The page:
1. Read and summarize chapter 5 of your financial management text book in at least 400 words.
* Research what the 2022 tax rate is for someone that is in $50,000 tax bracket. What is it?
*In regards to tax law, what is the definition of “capital gains?”
*Thinking about the all of the money people made on stock trading apps like “Robinhood” or “We Bull,” do you think those who made large profits realized the implications that of capital gains would have on them? Explain.
2. Research billionaire Warren Buffet saying that his receptionist pays more taxes than he does.
*What did he mean by that?
*Why do you think she pays more than he does?
In assessing a company’s current and future cash flows, the financial analyst requires information concerning a company’s tax obligations. Unfortunately, the company’s tax return is not publicly available, requiring the analyst to understand the basics of corporate taxation and to work with information disclosed in the financial statements.
The tax laws are changed almost constantly and are likely being changed as you read this chapter. Hence, no purpose would be served by covering all the details of present tax laws; they might be outdated as soon as you learn them. Instead, we discuss some of the principles behind the tax laws and in doing so provide an opportunity for you to learn some terminology, do some basic taxation calculations, and see how taxes affect a company’s cash flows. We use the rates in the 2001 tax laws for demonstration purposes.
Following are the main kinds of taxes:
Income taxes are taxes specifically levied on the basis of income.
Employment taxes are also based on income, but specifically on wage and salary income. In the United States, employment taxes are paid by the employee and the employer, and they are designated spe- cifically for social insurance programs (i.e., retirement and unem-ployment).
Excise taxes are taxes on certain commodities, such as alcoholicbeverages, tobacco products, telephone service, and gasoline. Excise taxes provide an easy way of raising revenue, and they can be imposed to discourage the use of specific products, such as tobacco.
Import and export taxes (or tariffs) are taxes based on trade with other countries and are imposed to achieve specific economic goals in world trade.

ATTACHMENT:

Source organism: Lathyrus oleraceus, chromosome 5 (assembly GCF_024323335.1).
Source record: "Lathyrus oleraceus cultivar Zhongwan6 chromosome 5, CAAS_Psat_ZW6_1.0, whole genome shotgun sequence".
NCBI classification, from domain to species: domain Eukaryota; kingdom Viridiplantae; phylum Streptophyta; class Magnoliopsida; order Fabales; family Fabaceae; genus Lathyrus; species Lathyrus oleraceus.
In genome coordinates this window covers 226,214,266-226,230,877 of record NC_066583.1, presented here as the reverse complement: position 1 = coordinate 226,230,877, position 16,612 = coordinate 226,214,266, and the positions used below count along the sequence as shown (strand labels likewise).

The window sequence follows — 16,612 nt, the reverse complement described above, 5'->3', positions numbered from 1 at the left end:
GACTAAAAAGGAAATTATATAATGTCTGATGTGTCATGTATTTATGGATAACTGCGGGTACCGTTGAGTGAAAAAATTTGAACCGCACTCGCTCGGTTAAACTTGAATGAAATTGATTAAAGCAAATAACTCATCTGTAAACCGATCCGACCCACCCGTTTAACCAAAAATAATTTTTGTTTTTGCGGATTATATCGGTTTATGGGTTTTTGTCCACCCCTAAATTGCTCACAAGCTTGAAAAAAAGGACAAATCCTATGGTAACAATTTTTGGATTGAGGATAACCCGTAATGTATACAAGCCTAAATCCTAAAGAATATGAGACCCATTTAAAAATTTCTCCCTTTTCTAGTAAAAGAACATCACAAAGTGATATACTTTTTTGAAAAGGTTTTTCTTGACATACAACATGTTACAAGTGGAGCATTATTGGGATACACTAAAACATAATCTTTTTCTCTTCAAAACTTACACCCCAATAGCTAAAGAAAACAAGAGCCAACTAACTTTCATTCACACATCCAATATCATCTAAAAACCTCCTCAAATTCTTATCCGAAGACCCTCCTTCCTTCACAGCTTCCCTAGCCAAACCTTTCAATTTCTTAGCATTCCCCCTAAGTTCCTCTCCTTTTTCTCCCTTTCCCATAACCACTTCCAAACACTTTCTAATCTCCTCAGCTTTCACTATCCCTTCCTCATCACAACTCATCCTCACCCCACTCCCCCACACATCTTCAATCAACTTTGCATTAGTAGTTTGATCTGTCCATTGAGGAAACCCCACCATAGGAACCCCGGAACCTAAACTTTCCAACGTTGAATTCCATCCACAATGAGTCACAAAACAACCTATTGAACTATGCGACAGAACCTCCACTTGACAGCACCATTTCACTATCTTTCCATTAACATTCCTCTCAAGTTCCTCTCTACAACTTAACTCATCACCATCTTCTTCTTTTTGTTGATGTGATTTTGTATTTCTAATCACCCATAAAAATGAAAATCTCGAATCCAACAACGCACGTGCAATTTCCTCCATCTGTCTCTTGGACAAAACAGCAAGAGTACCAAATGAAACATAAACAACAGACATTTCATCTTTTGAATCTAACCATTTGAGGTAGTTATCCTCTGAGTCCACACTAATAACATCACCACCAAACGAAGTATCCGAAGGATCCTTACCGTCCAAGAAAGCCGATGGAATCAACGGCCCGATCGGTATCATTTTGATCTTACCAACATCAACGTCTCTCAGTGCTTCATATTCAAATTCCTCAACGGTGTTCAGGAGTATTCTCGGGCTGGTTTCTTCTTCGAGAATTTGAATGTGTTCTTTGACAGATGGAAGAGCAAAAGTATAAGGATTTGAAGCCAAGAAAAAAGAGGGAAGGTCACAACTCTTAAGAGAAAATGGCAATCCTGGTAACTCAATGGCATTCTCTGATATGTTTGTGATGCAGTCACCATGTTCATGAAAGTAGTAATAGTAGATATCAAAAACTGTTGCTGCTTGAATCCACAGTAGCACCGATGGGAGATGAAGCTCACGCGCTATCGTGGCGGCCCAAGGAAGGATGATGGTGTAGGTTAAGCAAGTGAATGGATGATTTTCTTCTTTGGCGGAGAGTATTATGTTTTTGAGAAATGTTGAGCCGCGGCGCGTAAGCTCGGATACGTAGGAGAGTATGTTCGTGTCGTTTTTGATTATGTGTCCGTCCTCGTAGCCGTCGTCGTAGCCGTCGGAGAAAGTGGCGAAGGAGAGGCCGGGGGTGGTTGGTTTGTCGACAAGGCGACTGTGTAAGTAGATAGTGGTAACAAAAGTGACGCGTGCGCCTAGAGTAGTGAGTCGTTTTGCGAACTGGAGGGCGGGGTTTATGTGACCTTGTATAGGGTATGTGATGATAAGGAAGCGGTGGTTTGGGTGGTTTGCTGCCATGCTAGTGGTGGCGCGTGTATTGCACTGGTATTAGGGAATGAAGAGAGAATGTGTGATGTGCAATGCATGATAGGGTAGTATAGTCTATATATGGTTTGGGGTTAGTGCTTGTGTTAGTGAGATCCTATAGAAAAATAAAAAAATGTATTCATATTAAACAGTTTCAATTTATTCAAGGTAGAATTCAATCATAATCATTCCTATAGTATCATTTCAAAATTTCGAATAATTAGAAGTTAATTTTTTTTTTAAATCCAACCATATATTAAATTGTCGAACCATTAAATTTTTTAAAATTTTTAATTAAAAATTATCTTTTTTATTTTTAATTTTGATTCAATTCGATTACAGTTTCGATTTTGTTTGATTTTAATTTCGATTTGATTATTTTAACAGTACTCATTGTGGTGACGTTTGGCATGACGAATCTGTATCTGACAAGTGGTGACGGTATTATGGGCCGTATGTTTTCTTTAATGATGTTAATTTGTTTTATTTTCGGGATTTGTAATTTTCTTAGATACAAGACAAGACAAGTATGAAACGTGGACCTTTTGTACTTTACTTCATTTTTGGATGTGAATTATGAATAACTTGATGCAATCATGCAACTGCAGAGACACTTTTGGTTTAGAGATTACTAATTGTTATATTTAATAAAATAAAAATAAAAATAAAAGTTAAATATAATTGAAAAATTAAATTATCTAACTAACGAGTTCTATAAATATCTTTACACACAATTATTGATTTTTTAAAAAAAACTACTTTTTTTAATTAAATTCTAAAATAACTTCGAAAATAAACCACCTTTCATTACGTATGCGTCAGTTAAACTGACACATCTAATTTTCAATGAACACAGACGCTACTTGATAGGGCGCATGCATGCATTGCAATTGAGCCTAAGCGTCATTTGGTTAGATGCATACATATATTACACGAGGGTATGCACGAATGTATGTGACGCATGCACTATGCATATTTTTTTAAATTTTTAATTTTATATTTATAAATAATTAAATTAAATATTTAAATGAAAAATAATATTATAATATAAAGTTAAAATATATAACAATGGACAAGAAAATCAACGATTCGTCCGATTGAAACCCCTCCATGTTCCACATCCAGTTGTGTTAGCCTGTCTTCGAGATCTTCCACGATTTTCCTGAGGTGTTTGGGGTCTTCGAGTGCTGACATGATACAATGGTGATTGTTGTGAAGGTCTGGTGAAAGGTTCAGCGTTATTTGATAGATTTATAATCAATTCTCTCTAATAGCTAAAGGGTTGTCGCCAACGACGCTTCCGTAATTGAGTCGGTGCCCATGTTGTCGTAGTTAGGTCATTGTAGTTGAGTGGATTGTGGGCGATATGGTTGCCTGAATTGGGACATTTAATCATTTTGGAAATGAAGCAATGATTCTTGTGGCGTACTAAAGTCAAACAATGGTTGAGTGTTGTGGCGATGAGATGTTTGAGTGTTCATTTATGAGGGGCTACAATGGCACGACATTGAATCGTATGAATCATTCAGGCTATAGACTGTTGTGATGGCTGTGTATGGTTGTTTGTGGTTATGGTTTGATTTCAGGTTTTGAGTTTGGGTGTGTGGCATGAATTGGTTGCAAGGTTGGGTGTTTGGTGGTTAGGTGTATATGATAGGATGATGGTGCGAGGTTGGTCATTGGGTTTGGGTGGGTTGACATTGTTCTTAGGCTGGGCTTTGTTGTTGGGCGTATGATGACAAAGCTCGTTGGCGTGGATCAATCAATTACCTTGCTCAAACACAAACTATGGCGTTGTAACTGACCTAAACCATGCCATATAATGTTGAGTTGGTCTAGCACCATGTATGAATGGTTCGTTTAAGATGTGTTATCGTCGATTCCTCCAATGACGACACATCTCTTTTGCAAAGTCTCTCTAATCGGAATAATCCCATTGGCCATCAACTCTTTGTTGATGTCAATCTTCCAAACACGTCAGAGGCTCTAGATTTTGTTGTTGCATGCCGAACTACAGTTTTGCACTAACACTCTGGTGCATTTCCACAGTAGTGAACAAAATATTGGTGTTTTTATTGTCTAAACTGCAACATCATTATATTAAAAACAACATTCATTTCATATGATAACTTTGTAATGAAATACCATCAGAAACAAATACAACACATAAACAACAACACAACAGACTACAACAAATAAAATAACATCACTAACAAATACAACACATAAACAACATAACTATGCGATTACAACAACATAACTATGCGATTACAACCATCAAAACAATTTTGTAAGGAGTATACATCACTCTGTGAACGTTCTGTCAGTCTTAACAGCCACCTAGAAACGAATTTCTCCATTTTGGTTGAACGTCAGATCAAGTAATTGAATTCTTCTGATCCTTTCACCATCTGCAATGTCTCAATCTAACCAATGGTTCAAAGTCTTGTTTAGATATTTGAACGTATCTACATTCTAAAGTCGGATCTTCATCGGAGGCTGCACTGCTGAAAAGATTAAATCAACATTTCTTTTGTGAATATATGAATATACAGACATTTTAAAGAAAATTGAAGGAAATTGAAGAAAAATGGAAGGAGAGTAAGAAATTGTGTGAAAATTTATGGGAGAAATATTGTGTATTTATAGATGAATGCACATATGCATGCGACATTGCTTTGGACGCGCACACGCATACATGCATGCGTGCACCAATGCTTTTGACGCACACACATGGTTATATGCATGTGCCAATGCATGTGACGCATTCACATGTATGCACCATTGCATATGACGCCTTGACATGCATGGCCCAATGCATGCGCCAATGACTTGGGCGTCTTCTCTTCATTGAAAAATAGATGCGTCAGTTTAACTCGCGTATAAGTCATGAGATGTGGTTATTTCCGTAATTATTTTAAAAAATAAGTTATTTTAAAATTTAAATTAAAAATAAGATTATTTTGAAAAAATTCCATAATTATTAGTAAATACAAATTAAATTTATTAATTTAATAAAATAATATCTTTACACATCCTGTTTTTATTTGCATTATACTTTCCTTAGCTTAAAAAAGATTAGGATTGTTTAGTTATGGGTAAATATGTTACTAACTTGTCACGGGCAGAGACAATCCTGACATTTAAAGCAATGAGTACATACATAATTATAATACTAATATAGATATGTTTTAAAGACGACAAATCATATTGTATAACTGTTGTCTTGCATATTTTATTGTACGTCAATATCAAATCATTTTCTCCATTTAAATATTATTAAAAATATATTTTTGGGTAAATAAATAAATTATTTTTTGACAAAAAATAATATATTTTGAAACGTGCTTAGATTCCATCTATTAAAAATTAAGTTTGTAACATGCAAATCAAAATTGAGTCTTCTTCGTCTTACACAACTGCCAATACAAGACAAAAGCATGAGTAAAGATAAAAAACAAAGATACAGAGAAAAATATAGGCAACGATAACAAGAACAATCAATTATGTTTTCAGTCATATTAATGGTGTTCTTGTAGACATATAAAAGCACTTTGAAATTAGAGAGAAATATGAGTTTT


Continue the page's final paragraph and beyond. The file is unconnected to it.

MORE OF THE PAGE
In this chapter, we focus on income taxes and, specifically, U.S. fed- eral corporate income taxes. However, any of the other types of taxes may have a strong influence on the cash flows of industries or firms. For example, excise taxes and import and export taxes will influence the demand for a firm’s products and therefore the firm’s cash flows.
THE U.S. TAX LAW
In the United States, the federal tax law is the product of all three branches of federal government. Congress passes the tax legislation that comprises the Internal Revenue Code (IRC). The Internal Revenue Ser- vice (IRS), a part of the Treasury Department, interprets these laws, adds the details, and implements them. The IRS does this by providing and processing tax forms, collecting tax payments, explaining the law in its regulations, and even providing decisions regarding the law (called rulings) in some situations. The courts are also called on to interpret the law through specific court cases, and there is now a well-developed case law related to the IRC. Together the Internal Revenue Code, IRS regula- tions, IRS rulings, and the case law make up federal tax law.
In forecasting future cash flows, the financial analyst needs to be aware that tax rates change frequently. The financial analyst cannot simply assume that the tax rate in existence today will be the same in five or ten years. Moreover, in comparing the after-tax performance of a firm over time, changes in tax rates must be considered.
U.S. FEDERAL TAX RATES
Exhibit 5.1 shows the 2001 U.S. federal income tax rate schedules for cor- porations. We can look at the schedule for a corporation to see how the income tax is computed. Each line of the schedule represents a layer of tax- able income, sometimes called a “tax bracket”; the lower limit of each bracket is called its base. So the first line, for example, represents the tax- able income layer with base $0 and maximum taxable income of $50,000.
Each line of the schedule also tells us the dollar amount of the tax on the base and the rate at which income above the base is taxed in that bracket. Suppose a corporation has taxable income of $12 million. Using the tax rate schedule, we see that the tax is 15% on the first $50,000, 25% on the next $25,000, 34% on the next $25,000, 39% on the next $235,000, 34% on the next $9,665,000, and 35% on the last $2,000,000,
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